Betty Roodish Goodwin
Born in Montreal in 1928, Betty Goodwin was the only child of immigrant parents of Romanian origin. After completing high school, Goodwin studied design at the Valentine’s Commercial School of Art in Montreal. After graduating at the end of the 1940s, she began her career as a painter and engraver. In 1968, she enrolled to study engraving under Yves Gaucher at Sir George Williams School (now Concordia University). During this period she often included found objects and pieces of fabric in her work. Her work depicted dark human forms and were on the subject of loneliness and mourning. These works, with very particular mixed media, attracted international attention and were exhibited in the International Biennale of Etching in Tokyo (1974); Ljubljana Graphic Art Biennale (1975); Biennial São Paulo (1985); and the Venice Biennale (1995).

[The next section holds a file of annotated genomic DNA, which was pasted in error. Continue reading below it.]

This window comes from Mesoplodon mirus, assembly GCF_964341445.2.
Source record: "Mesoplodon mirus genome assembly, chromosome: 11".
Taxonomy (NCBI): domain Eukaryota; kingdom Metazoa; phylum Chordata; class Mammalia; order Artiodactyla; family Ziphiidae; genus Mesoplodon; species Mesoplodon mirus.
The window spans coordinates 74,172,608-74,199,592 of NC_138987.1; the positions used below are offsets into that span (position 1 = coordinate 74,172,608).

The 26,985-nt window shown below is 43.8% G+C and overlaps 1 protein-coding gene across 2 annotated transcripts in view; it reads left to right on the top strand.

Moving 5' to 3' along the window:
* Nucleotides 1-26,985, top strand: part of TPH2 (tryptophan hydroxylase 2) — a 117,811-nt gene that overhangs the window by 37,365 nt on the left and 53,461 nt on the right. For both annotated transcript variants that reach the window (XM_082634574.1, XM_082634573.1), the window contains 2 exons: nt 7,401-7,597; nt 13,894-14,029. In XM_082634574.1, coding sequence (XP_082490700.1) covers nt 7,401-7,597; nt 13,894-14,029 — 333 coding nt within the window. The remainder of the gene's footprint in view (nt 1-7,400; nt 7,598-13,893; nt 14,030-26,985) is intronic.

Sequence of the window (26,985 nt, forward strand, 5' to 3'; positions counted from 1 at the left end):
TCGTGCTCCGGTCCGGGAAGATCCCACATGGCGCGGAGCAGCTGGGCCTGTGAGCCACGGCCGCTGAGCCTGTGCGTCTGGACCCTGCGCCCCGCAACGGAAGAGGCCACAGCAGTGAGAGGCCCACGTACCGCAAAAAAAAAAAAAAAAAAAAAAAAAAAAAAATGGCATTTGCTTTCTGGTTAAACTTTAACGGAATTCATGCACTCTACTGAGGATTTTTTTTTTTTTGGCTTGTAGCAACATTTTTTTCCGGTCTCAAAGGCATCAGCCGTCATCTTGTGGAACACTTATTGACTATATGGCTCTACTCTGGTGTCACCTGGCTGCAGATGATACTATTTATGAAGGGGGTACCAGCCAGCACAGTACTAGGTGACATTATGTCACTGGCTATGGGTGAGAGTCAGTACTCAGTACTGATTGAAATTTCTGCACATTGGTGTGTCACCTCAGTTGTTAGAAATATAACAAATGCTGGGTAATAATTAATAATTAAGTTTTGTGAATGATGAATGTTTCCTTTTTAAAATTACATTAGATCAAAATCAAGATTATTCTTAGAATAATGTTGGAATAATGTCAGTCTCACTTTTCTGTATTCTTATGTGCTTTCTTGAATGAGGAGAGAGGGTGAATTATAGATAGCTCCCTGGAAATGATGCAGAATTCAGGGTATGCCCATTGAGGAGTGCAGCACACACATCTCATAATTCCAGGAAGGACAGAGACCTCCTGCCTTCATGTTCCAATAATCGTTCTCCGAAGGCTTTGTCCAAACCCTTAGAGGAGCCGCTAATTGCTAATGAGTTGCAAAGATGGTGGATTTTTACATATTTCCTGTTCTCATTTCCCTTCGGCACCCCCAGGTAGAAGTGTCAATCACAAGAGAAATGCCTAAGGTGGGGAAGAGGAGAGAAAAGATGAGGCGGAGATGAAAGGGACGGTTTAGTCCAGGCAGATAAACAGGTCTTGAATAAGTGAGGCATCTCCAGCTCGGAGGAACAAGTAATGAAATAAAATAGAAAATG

Over the course of her career, Goodwin received numerous awards and honors, including the Lynch-Staunton Award (1983); Banff Center National Arts Award (1984); Paul-Émile Borduas Award (1986); Guggenheim Foundation Award (1988); Gershon Iskowitz Award (1995); Harold Town Prize for Design (1998); Governor General's Award in Visual and Media Arts (2003); and honorary Doctorates issued by schools across Canada, including the University of Montreal, University of Guelph and University of Waterloo. Goodwin's work can be found in numerous Canadian public and private art collections, including the National Gallery of Canada, Art Gallery of Ontario and the Montreal Museum of Fine Arts.